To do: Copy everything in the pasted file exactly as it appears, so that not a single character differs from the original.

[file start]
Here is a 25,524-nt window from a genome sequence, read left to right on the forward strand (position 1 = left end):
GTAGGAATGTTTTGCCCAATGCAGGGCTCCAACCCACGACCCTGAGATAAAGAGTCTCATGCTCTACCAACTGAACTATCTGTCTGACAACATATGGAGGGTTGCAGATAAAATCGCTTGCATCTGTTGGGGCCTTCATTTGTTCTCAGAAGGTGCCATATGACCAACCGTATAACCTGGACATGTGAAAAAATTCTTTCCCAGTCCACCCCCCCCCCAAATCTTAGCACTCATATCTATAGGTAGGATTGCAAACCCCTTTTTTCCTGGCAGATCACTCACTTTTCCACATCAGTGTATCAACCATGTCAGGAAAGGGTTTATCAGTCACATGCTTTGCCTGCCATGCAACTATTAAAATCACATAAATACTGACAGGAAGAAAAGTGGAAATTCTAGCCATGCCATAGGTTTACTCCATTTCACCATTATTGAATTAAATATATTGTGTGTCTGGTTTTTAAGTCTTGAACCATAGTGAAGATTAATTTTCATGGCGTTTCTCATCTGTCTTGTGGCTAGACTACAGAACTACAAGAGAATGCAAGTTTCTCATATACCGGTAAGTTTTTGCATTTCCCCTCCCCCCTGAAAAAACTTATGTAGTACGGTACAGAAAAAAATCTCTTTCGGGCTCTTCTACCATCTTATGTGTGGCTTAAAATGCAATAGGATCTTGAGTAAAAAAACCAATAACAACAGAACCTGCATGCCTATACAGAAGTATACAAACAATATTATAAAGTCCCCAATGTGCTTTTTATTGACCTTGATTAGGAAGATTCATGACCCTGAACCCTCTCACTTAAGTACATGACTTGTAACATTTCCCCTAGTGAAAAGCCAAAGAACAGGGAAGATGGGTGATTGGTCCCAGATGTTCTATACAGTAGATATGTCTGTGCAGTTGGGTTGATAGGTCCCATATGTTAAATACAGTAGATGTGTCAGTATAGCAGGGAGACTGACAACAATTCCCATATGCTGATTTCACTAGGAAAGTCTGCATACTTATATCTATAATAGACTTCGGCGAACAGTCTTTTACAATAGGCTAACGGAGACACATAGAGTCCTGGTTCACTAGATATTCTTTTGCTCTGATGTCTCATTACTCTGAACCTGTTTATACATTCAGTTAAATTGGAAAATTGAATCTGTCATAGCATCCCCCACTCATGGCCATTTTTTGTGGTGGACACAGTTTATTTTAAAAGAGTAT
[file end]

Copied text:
Here is a 25,524-nt window from a genome sequence, read left to right on the forward strand (position 1 = left end):
GTAGGAATGTTTTGCCCAATGCAGGGCTCCAACCCACGACCCTGAGATAAAGAGTCTCATGCTCTACCAACTGAACTATCTGTCTGACAACATATGGAGGGTTGCAGATAAAATCGCTTGCATCTGTTGGGGCCTTCATTTGTTCTCAGAAGGTGCCATATGACCAACCGTATAACCTGGACATGTGAAAAAATTCTTTCCCAGTCCACCCCCCCCCCAAATCTTAGCACTCATATCTATAGGTAGGATTGCAAACCCCTTTTTTCCTGGCAGATCACTCACTTTTCCACATCAGTGTATCAACCATGTCAGGAAAGGGTTTATCAGTCACATGCTTTGCCTGCCATGCAACTATTAAAATCACATAAATACTGACAGGAAGAAAAGTGGAAATTCTAGCCATGCCATAGGTTTACTCCATTTCACCATTATTGAATTAAATATATTGTGTGTCTGGTTTTTAAGTCTTGAACCATAGTGAAGATTAATTTTCATGGCGTTTCTCATCTGTCTTGTGGCTAGACTACAGAACTACAAGAGAATGCAAGTTTCTCATATACCGGTAAGTTTTTGCATTTCCCCTCCCCCCTGAAAAAACTTATGTAGTACGGTACAGAAAAAAATCTCTTTCGGGCTCTTCTACCATCTTATGTGTGGCTTAAAATGCAATAGGATCTTGAGTAAAAAAACCAATAACAACAGAACCTGCATGCCTATACAGAAGTATACAAACAATATTATAAAGTCCCCAATGTGCTTTTTATTGACCTTGATTAGGAAGATTCATGACCCTGAACCCTCTCACTTAAGTACATGACTTGTAACATTTCCCCTAGTGAAAAGCCAAAGAACAGGGAAGATGGGTGATTGGTCCCAGATGTTCTATACAGTAGATATGTCTGTGCAGTTGGGTTGATAGGTCCCATATGTTAAATACAGTAGATGTGTCAGTATAGCAGGGAGACTGACAACAATTCCCATATGCTGATTTCACTAGGAAAGTCTGCATACTTATATCTATAATAGACTTCGGCGAACAGTCTTTTACAATAGGCTAACGGAGACACATAGAGTCCTGGTTCACTAGATATTCTTTTGCTCTGATGTCTCATTACTCTGAACCTGTTTATACATTCAGTTAAATTGGAAAATTGAATCTGTCATAGCATCCCCCACTCATGGCCATTTTTTGTGGTGGACACAGTTTATTTTAAAAGAGTAT